Ruth 3:2

The Goal of the Goel

Read:

“And now is not Boaz our kinsman . . . ?” Ruth 3:2

Reflect:

None of us are immune from trouble. It does not matter what type of distress, regardless of how extreme, gets ahold of a person’s life, not one of them can separate a person from their relationship with God. God says, “I will be with them in trouble.” Nothing, no matter how horrific, monstrous, or disastrous can wedge in between us and the love of God. God remains loyal to us throughout our life. The foundation of the Christian faith is the unconditional, unmerited, fathomless love of God. This is the covenant loyalty of God. 

The storyline of Ruth introduces the faithfulness of God through the example of Boaz as the “goel.” The goel is the protector – a kinsman whose duty it was to act as a redeemer in situations of family need. The goel acts out of deep covenant loyalty. The goel’s concern is to redeem both land and people.  

The goal of the goel is to redeem the whole person, spirit, body and soul. There is never any thought of liberating only part of one’s life. Rather the goel’s goal is always to reclaim, reinstate and restore one’s whole life. We need to beware of thinking that there is only part of our life that’s relevant to God, which is the only part of life that can be altered. On the contrary, our psychological selves, our physical selves, our spiritual selves are the concern of our Redeemer.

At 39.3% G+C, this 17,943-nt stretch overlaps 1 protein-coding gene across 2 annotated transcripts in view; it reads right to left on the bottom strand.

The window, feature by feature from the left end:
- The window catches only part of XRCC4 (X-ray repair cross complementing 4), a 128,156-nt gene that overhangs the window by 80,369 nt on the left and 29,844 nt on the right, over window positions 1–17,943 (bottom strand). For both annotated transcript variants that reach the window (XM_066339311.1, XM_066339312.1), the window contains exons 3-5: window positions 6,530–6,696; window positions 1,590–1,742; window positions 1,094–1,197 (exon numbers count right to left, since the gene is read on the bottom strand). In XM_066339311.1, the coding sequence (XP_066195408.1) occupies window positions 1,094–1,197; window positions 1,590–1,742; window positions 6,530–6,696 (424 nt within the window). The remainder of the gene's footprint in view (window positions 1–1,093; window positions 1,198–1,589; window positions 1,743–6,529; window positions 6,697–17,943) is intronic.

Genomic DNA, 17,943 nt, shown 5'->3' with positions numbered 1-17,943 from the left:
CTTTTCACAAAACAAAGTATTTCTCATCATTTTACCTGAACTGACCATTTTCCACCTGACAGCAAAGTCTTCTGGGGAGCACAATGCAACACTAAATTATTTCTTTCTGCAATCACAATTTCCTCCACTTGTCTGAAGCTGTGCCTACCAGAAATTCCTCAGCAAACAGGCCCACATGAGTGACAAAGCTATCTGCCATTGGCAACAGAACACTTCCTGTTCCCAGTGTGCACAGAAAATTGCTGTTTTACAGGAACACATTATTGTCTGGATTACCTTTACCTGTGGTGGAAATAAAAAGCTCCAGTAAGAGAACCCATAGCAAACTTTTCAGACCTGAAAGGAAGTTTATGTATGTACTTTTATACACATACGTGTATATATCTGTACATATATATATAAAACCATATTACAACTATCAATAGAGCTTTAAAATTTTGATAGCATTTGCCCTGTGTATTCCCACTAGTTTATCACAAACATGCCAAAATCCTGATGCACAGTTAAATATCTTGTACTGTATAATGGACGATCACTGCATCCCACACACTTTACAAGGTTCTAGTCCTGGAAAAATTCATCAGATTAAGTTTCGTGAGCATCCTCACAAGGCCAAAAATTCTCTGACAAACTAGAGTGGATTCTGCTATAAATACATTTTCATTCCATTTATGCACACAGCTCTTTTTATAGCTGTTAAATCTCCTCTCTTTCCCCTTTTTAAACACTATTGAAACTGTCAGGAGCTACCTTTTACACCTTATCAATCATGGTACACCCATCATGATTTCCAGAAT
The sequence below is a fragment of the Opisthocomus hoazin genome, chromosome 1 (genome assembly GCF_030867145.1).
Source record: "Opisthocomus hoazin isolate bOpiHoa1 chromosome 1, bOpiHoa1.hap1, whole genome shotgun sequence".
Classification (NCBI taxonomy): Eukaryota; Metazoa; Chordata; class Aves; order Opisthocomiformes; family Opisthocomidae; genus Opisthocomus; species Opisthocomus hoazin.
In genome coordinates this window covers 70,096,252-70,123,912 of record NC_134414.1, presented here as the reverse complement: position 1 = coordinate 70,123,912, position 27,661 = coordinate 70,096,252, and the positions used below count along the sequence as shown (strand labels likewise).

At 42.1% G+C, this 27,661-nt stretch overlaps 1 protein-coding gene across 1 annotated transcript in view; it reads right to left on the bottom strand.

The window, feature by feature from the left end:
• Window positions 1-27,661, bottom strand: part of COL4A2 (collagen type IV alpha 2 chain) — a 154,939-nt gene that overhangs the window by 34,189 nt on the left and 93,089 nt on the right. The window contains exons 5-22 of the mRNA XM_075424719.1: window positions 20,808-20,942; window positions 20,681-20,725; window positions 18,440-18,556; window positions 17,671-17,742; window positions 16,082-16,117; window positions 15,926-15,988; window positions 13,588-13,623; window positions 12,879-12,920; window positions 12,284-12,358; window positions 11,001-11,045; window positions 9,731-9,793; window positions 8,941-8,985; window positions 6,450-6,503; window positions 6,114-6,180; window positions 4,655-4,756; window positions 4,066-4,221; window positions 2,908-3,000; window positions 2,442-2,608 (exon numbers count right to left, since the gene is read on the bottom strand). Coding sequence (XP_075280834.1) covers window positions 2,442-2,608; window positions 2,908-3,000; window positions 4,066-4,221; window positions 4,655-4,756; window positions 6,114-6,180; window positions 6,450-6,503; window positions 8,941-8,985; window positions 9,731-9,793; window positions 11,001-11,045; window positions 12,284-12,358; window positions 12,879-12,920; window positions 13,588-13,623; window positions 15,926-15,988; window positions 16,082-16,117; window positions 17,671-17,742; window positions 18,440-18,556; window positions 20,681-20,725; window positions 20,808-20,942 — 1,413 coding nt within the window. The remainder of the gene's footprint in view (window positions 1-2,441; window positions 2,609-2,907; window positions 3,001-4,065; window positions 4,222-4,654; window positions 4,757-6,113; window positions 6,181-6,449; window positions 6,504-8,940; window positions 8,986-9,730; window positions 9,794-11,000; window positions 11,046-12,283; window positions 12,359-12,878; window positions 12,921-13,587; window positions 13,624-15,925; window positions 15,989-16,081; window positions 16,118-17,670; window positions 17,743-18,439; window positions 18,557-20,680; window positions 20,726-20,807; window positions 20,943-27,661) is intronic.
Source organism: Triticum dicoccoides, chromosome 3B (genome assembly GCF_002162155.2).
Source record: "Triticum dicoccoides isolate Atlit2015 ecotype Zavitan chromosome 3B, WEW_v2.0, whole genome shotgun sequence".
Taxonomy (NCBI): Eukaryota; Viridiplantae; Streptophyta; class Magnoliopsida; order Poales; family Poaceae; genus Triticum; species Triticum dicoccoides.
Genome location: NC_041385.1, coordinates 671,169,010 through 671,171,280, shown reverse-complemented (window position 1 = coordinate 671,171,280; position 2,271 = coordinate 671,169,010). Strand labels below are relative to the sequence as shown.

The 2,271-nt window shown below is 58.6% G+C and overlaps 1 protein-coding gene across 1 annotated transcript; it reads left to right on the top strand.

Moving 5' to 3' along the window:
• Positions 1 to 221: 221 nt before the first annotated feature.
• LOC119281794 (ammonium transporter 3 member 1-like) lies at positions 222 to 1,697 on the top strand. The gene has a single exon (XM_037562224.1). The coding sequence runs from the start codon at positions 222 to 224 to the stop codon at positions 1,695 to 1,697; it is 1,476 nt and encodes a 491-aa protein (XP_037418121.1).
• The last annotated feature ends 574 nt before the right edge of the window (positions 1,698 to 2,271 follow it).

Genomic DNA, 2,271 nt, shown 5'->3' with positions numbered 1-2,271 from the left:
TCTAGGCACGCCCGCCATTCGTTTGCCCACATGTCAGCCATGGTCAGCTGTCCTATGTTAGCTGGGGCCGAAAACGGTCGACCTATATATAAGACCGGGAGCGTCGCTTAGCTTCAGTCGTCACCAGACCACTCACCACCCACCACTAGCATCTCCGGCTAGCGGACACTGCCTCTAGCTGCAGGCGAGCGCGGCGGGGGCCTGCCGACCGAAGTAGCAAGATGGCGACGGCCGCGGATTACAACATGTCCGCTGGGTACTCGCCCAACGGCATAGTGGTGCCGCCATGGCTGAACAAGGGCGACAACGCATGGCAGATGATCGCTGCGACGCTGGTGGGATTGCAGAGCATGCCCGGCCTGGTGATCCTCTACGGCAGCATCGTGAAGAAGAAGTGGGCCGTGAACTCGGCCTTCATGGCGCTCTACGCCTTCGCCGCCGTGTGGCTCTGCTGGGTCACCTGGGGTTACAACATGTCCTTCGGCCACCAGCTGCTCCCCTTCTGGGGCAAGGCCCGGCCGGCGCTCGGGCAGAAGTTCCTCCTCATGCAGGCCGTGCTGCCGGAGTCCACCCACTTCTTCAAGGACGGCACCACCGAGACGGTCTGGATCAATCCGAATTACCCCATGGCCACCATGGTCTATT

Holding a unified view of redeeming all of life helps us to avoid the disastrous thinking which keeps God at a safe distance by restricting Him to only a corner of our concerns.

Naomi exclaims, “Bless be the Lord,” in delight upon hearing that Boaz is the generous farmer who had taken Ruth under his care. Naomi, filled with hope, speaks, “He is our relative, our goel.” The example of Boaz expands our view of redemption. Now from standing on this side of the cross, we can rejoice in God’s provision in Christ.

Christ as our goel, like Boaz for Ruth, is related to us. He holds the promise of protection where others have failed. He has pledged His solidarity. He is able and willing to redeem us and voluntarily takes on the costliness of redeeming our whole life. 

Respond: 

Has Christ become your goel?